It was not an easy task. Most of the time, we were prohibited from trying to collect information of public interest. We were invited to vacate the public library, just because it was forbidden to shoot videos there.

Our students learned a valuable lesson: at least in the local context, facilitating access to information does not seem to be a priority for our public authorities.

By conducting those research projects applied to basic education, we provided a very relevant experience to our teachers in training. But there was a problem: we teach during the evenings for part-time students who generally work during the day, and thus, few people have free time to engage on a project in the afternoon.

For most, the chance to learn about media comes from a single class , which is taught over just one semester, in a conventional classroom.

Second problem. In 2013, we had already developed our approach in media and information literacy that seemed to be working very well, under ideal conditions of a laboratory.

Our approach got students engagement, and we collect evidence which enabled us to say that the students were capable of applying the critical knowledge developed within classroom settings in newer situations.

So, we decided to take our proposal into a “real classroom.”

We thus created that  “Portuguese and Media” project, granted by the Research Foundation of the Minas Gerais State.

Comrades, there is nothing like a reality check!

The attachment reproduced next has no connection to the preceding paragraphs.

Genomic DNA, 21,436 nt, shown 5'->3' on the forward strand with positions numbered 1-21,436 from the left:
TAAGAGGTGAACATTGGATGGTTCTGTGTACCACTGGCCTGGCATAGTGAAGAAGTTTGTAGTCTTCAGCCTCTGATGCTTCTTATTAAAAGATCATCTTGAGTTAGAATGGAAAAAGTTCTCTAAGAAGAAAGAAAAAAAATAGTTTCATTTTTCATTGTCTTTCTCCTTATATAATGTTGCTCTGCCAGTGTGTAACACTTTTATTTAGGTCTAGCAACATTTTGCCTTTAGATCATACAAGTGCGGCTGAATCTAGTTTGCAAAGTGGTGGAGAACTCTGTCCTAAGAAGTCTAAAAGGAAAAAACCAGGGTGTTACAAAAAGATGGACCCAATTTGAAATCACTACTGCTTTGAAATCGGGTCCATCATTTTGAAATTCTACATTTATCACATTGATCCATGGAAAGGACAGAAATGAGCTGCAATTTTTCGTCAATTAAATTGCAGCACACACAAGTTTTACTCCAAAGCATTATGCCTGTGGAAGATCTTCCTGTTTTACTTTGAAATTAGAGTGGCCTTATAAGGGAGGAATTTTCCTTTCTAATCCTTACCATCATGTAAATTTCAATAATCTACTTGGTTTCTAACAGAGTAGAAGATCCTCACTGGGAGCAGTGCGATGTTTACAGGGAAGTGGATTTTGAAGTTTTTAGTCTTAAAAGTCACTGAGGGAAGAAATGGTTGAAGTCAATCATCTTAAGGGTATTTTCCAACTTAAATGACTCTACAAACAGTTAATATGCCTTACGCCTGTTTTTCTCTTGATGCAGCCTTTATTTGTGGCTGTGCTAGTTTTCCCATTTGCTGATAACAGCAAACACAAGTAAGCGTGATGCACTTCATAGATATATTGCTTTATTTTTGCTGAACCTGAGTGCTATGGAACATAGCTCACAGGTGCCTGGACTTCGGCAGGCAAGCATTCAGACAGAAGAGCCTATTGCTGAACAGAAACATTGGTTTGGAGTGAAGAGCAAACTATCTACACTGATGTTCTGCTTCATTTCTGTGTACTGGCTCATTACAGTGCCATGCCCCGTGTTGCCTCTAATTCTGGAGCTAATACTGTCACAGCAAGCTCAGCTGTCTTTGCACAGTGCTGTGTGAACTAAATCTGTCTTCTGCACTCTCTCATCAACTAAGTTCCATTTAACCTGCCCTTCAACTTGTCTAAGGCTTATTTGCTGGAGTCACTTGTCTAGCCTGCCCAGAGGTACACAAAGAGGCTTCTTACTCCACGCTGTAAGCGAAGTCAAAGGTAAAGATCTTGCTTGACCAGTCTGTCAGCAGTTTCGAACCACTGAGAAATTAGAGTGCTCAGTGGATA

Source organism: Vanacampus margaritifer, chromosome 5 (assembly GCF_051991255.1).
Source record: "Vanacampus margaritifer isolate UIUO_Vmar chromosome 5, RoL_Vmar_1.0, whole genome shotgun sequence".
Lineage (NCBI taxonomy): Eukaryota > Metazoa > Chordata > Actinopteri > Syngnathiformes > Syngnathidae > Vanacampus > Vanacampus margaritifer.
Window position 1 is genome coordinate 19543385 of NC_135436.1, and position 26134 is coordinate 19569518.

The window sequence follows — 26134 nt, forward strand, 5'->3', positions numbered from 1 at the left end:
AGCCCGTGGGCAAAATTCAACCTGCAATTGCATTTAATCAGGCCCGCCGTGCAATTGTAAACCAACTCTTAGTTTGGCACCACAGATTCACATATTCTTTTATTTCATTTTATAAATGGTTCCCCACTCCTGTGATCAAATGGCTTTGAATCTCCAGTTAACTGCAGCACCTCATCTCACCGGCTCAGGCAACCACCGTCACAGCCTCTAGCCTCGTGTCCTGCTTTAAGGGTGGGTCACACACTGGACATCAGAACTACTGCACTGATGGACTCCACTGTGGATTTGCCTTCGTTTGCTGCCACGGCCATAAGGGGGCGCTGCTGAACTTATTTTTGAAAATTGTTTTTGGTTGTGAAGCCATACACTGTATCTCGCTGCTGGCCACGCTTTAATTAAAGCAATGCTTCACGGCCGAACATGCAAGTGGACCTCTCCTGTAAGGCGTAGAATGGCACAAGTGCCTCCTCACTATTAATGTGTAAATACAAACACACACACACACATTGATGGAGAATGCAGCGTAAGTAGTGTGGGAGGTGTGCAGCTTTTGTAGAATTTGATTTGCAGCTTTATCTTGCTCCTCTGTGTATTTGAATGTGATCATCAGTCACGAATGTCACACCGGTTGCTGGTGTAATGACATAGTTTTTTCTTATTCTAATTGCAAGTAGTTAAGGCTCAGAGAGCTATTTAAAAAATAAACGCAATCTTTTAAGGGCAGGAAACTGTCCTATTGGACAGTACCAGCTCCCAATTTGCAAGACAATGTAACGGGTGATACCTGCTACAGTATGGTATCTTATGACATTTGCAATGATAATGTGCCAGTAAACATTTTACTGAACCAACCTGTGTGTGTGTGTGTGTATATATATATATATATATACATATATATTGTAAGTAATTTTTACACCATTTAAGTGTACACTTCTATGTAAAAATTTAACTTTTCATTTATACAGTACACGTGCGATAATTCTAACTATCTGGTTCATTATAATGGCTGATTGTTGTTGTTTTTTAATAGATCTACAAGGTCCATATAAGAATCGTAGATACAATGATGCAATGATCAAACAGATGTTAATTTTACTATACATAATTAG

That was all we found to work there. This is a typical public school classroom in Brazil. There are better, and there are worse classes. But, those who know the reality closely, like me, realize that this is a typical classroom.

According to a national survey by the Internet Steering Committee in Brazil, around 85% of urban schools have computer labs, while only 4% have computers in the classroom.

Our personal experience involved managing with an average of 15 old computers to meet the needs of 40 students in the lab. These conditions are what an average teacher has to contend with in their day-to-day work.

The relevant question here is “what kind of media education is possible in a place like that?”. For sure something is possible, it always is. But it is also true that, under these conditions, teachers will not be able to meet the standards as specified by the official of media and information literacy competencies. In addition to the poor school infrastructure, we must consider the teacher’s schedule problems.

Let me show you a clip from a conversation I had with a teacher who we will call Laura, a “fractal-teacher”:

“I wake up at 5:15 AM to prepare my two boys to take the bus to school. Then I go to my school, where I start classes at 7:10 AM. My schedule is kind of ‘loose classes,’ because I teach in three different schools to get a full position. In the morning and some evenings I teach for the public school, in the afternoons, I teach for a private school. It’s always a rush, but the hardest day for me is Thursday morning, because I have the first classes in one school and the last classes in another. Then, at coffee break, I need to leave in a hurry, because the second school is eight kilometers away, and there was no way to change the schedule. On Thursdays, I do not have time even to go to the loo. Another difficult thing is to teach in a school until late at night and to wake up very early next morning to teach again.”